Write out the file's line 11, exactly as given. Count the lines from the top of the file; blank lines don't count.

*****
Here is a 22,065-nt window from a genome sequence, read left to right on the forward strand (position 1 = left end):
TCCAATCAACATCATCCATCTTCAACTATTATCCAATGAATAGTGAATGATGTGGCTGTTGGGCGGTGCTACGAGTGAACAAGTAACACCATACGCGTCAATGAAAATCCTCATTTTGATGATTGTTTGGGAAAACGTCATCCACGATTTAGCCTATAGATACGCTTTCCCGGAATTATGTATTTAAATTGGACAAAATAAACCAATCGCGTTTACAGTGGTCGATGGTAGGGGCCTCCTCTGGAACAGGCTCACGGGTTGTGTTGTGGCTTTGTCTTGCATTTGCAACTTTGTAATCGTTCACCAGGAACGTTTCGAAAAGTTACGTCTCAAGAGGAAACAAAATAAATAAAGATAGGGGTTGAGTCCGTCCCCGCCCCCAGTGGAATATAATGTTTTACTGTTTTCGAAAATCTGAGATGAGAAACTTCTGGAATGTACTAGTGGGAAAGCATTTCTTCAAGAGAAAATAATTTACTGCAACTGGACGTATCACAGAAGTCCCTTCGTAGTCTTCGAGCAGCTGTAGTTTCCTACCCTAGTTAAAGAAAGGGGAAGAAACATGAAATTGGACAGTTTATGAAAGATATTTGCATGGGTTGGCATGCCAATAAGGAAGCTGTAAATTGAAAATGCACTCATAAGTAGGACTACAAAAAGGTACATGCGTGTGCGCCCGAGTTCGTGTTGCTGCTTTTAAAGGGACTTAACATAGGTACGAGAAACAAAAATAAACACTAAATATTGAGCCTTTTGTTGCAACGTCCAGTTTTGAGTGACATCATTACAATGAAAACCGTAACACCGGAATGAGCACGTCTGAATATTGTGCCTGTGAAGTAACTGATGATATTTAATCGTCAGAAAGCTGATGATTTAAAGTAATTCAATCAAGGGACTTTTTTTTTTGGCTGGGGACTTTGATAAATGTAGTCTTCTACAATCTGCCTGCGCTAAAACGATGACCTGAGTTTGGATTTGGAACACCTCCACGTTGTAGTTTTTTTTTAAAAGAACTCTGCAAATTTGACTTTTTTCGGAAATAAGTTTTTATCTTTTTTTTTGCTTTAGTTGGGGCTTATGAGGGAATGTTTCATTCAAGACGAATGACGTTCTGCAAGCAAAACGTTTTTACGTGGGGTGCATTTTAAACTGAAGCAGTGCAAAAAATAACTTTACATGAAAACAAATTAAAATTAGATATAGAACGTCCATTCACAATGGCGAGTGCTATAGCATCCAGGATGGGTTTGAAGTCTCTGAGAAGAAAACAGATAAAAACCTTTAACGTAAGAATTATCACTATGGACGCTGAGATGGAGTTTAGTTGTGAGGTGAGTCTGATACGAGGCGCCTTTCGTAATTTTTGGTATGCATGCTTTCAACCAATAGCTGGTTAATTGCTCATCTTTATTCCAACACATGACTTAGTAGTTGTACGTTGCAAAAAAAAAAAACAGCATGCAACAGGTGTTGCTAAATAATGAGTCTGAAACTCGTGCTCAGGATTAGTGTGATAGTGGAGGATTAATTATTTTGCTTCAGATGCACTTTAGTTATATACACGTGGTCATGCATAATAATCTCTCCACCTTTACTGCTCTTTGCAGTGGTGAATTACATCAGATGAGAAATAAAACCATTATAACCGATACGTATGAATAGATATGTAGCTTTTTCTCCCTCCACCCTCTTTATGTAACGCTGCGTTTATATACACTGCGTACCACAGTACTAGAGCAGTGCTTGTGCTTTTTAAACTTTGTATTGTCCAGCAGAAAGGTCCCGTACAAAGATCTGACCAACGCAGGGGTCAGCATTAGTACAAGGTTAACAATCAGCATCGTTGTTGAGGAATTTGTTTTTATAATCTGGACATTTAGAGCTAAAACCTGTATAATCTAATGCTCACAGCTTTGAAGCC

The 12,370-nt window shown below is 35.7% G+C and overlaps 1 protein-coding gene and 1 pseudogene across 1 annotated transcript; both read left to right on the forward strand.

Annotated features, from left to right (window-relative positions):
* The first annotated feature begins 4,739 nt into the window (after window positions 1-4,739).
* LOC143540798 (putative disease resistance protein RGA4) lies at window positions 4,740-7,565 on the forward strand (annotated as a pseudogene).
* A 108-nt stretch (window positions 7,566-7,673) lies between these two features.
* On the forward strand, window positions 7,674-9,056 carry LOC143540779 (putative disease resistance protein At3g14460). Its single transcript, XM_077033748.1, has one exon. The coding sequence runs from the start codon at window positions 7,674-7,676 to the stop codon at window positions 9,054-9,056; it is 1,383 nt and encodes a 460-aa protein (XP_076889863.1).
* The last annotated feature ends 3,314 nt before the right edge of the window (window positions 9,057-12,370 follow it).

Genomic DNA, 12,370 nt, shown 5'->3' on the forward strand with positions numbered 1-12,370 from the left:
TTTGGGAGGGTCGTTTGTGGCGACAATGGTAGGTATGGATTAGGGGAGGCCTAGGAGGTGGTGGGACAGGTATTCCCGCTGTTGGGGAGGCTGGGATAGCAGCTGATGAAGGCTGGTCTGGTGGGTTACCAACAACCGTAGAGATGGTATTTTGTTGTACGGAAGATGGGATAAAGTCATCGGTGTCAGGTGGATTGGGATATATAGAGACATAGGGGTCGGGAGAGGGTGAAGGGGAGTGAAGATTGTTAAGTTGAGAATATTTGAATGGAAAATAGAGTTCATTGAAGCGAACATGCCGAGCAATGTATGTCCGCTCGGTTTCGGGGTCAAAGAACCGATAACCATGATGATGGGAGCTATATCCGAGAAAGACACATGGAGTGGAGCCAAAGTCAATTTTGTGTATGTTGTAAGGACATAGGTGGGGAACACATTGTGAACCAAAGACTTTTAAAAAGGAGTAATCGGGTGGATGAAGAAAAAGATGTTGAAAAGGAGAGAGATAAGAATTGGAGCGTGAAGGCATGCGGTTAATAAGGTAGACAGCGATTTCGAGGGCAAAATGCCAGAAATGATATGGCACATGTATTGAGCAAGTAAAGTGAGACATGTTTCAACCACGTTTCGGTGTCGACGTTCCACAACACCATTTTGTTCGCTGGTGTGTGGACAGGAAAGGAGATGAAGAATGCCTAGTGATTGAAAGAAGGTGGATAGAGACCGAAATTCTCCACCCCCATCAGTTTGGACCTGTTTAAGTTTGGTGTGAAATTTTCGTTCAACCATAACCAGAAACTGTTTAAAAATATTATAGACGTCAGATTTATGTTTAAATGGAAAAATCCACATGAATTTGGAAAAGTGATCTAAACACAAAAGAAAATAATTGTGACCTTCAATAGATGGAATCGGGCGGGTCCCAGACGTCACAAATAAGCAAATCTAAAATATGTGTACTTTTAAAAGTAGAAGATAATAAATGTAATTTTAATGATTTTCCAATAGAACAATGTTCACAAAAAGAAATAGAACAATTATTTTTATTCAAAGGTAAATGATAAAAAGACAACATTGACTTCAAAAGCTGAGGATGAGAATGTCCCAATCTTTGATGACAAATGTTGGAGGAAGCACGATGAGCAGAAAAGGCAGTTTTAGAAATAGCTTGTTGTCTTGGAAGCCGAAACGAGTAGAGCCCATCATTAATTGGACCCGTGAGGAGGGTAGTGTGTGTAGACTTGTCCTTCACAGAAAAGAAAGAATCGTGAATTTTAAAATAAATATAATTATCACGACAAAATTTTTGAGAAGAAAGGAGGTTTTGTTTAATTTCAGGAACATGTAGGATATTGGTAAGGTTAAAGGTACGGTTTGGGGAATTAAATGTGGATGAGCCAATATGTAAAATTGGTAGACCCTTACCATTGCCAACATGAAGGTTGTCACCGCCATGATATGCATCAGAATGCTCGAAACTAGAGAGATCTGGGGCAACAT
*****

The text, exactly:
TTTGGGAGGGTCGTTTGTGGCGACAATGGTAGGTATGGATTAGGGGAGGCCTAGGAGGTGGTGGGACAGGTATTCCCGCTGTTGGGGAGGCTGGGATAGCAGCTGATGAAGGCTGGTCTGGTGGGTTACCAACAACCGTAGAGATGGTATTTTGTTGTACGGAAGATGGGATAAAGTCATCGGTGTCAGGTGGATTGGGATATATAGAGACATAGGGGTCGGGAGAGGGTGAAGGGGAGTGAAGATTGTTAAGTTGAGAATATTTGAATGGAAAATAGAGTTCATTGAAGCGAACATGCCGAGCAATGTATGTCCGCTCGGTTTCGGGGTCAAAGAACCGATAACCATGATGATGGGAGCTATATCCGAGAAAGACACATGGAGTGGAGCCAAAGTCAATTTTGTGTATGTTGTAAGGACATAGGTGGGGAACACATTGTGAACCAAAGACTTTTAAAAAGGAGTAATCGGGTGGATGAAGAAAAAGATGTTGAAAAGGAGAGAGATAAGAATTGGAGCGTGAAGGCATGCGGTTAATAAGGTAGACAGCGATTTCGAGGGCAAAATGCCAGAAATGATATGGCACATGTATTGAGCAAGTAAAGTGAGACATGTTTCAACCACGTTTCGGTGTCGACGTTCCACAACACCATTTTGTTCGCTGGTGTGTGGACAGGAAAGGAGATGAAGAATGCCTAGTGATTGAAAGAAGGTGGATAGAGACCGAAATTCTCCACCCCCATCAGTTTGGACCTGTTTAAGTTTGGTGTGAAATTTTCGTTCAACCATAACCAGAAACTGTTTAAAAATATTATAGACGTCAGATTTATGTTTAAATGGAAAAATCCACATGAATTTGGAAAAGTGATCTAAACACAAAAGAAAATAATTGTGACCTTCAATAGATGGAATCGGGCGGGTCCCAGACGTCACAAATAAGCAAATCTAAAATATGTGTACTTTTAAAAGTAGAAGATAATAAATGTAATTTTAATGATTTTCCAATAGAACAATGTTCACAAAAAGAAATAGAACAATTATTTTTATTCAAAGGTAAATGATAAAAAGACAACATTGACTTCAAAAGCTGAGGATGAGAATGTCCCAATCTTTGATGACAAATGTTGGAGGAAGCACGATGAGCAGAAAAGGCAGTTTTAGAAATAGCTTGTTGTCTTGGAAGCCGAAACGAGTAGAGCCCATCATTAATTGGACCCGTGAGGAGGGTAGTGTGTGTAGACTTGTCCTTCACAGAAAAGAAAGAATCGTGAATTTTAAAATAAATATAATTATCACGACAAAATTTTTGAGAAGAAAGGAGGTTTTGTTTAATTTCAGGAACATGTAGGATATTGGTAAGGTTAAAGGTACGGTTTGGGGAATTAAATGTGGATGAGCCAATATGTAAAATTGGTAGACCCTTACCATTGCCAACATGAAGGTTGTCACCGCCATGATATGCATCAGAATGCTCGAAACTAGAGAGATCTGGGGCAACAT